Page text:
What is the point in writing on a website like HubPages if you don't like writing and find it difficult to reach a reasonable number of words in what you compose?
* If you can't write more because you've run out of material to cover, research the topic until you can think of more questions about it to answer and more information to give your reader.
* If you are having difficulty reaching article length in your articles due to writer's block, work past it. Set the piece aside and finish it later if you must, but don't publish it until it's actually finished.
* If your point is to improve your writing, then buckle down and write. Just keep writing, without being repetitive, until you do reach article-length on your posts. Nothing but writing will improve your writing skills.
* If your point is to earn money doing something you dislike, find something else, because there's very little, if any, money to be found writing half-hearted blurbs. Find something you do like or at least don't dislike so much so at least you can fail to earn anything doing something that doesn't make you miserable.
I agree. This isn't a homework assignment where you are required to turn in a certain number of words. The point is to write a quality article that people want to read and share.
The key words here are "want to read and share". Statistics have shown that the ideal number of words is somewhere in the area of 1200. More or less generally brings in fewer views. So, while this is not a "homework assignment", those who want to even have a chance of being ranked, in most but not all instances, need to follow the guidelines. However, if low words work for you, good. Personally, I would never put a hub online with 300 or so words. I even feel 700 is pushing it.
People who want info can skim, and then if they like what they see, they can go back and do in depth reading. That's why we have capsules. How in the world do you divide a 300 word article into capsules? Beats me!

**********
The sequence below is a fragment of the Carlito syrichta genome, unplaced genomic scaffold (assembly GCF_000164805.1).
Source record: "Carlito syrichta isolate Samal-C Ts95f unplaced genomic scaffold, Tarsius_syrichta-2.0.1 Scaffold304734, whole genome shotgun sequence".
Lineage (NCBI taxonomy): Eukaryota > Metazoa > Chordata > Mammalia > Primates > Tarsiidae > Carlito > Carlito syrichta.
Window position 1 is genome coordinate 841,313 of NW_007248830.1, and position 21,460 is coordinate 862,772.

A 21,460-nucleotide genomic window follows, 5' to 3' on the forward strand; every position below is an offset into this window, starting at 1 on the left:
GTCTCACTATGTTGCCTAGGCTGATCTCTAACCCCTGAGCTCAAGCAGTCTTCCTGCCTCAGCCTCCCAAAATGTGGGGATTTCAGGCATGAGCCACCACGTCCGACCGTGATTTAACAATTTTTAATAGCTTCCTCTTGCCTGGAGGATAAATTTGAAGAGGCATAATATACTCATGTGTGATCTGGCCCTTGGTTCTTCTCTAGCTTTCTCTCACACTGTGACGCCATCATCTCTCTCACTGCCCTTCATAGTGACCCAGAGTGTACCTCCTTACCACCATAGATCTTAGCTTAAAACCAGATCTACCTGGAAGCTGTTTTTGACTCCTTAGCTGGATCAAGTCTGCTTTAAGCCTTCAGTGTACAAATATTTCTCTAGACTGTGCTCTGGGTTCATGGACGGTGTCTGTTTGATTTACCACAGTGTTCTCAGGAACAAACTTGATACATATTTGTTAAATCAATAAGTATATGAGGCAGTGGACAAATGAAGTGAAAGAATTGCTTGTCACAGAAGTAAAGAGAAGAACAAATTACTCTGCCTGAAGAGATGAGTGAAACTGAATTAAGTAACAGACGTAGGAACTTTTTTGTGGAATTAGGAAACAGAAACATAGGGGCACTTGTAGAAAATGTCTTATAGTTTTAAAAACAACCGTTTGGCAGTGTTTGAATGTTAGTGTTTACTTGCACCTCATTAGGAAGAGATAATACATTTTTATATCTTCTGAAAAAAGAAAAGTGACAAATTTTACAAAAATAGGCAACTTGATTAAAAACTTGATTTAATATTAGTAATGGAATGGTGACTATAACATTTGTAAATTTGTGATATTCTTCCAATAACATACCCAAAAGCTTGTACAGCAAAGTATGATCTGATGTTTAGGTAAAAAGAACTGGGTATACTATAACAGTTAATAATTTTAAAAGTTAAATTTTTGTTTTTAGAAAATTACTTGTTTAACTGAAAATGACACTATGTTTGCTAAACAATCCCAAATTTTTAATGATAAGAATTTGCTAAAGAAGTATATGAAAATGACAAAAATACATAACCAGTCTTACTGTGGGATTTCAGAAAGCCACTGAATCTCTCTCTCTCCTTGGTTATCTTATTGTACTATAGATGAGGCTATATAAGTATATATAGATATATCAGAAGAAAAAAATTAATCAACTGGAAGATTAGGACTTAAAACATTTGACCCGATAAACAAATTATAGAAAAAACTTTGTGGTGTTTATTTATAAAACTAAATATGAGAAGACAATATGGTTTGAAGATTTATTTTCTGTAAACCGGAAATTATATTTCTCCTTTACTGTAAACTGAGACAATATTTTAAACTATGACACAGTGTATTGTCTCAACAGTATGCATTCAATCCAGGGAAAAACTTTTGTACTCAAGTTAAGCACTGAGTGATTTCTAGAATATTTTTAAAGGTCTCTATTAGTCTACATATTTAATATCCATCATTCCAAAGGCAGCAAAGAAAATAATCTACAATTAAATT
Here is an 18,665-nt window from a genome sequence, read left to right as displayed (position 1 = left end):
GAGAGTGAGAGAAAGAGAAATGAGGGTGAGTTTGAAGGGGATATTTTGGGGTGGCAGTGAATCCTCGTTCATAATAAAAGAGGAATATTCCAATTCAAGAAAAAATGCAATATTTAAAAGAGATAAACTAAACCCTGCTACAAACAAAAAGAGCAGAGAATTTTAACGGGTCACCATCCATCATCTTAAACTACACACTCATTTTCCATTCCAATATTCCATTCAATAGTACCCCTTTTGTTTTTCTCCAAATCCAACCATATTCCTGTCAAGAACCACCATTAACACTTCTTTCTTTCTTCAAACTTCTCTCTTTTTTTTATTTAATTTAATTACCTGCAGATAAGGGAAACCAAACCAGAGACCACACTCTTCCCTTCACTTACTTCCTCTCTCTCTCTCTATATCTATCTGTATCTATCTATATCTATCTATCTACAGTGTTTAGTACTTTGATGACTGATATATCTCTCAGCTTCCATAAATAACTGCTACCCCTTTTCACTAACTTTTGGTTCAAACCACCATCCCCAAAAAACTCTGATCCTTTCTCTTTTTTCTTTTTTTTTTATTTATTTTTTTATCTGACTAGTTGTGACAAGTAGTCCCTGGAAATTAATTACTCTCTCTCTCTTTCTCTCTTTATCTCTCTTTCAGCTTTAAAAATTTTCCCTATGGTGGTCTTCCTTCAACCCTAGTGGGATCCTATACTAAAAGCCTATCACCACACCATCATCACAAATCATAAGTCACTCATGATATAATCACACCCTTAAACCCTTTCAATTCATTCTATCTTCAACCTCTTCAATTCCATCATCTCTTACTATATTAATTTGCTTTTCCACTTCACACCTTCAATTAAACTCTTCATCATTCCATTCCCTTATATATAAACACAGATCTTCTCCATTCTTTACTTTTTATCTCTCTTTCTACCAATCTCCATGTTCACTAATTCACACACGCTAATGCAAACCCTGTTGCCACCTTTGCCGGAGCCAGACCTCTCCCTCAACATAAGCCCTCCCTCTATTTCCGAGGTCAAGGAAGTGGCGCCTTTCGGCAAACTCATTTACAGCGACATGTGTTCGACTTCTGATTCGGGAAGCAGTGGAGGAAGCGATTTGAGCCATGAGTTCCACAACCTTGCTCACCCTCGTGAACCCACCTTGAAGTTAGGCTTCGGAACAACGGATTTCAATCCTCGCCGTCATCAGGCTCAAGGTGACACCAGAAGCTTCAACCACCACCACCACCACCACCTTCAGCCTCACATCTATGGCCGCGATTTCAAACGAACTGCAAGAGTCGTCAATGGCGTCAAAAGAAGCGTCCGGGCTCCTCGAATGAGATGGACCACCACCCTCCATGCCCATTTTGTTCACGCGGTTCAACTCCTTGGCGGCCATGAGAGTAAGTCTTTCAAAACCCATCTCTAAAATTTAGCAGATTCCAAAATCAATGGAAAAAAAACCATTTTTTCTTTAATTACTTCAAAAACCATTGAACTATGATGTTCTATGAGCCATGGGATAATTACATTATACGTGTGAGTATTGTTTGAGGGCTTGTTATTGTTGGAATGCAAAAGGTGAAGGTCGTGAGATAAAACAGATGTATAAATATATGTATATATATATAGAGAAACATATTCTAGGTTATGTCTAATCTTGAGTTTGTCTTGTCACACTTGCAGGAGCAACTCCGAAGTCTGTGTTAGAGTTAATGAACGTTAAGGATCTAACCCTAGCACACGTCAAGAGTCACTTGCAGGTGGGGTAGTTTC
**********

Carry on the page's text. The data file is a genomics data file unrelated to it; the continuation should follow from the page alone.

I agree with what you are saying. What I meant by "homework assignment" is that there is no one here who is forcing you to write something and turn it in. You don't have to do it at all. So instead of trying to figure out the minimum requirements and aiming for that, aim for making the best article you can write. If you write one that sufficiently covers the topic, chances are, it will automatically have the correct number of words.
The guidelines include a lot of things that would not be ideal for some hubs written for specific purposes. Like always putting in a video, or never collecting links into lists. They are guidelines for people in need of hints and suggestions for writing a generic magazine-style article, not hard and fast rules.
"People" "can" do all sorts of things. But, using myself as an example, I don't do those things. When my computer is jacked up I go for technical articles that stick to the point and solve my problem and I keep clicking until I find it. When I want a recipe I just want the recipe. Just yesterday I searched for a Kopha-based White Christmas recipe and passed up every one until I found the classic recipe without commentary, adaptations, or "more healthy" imagings. I mean FFS, it's sugar, fat, and rice bubbles. All I needed was the proportions.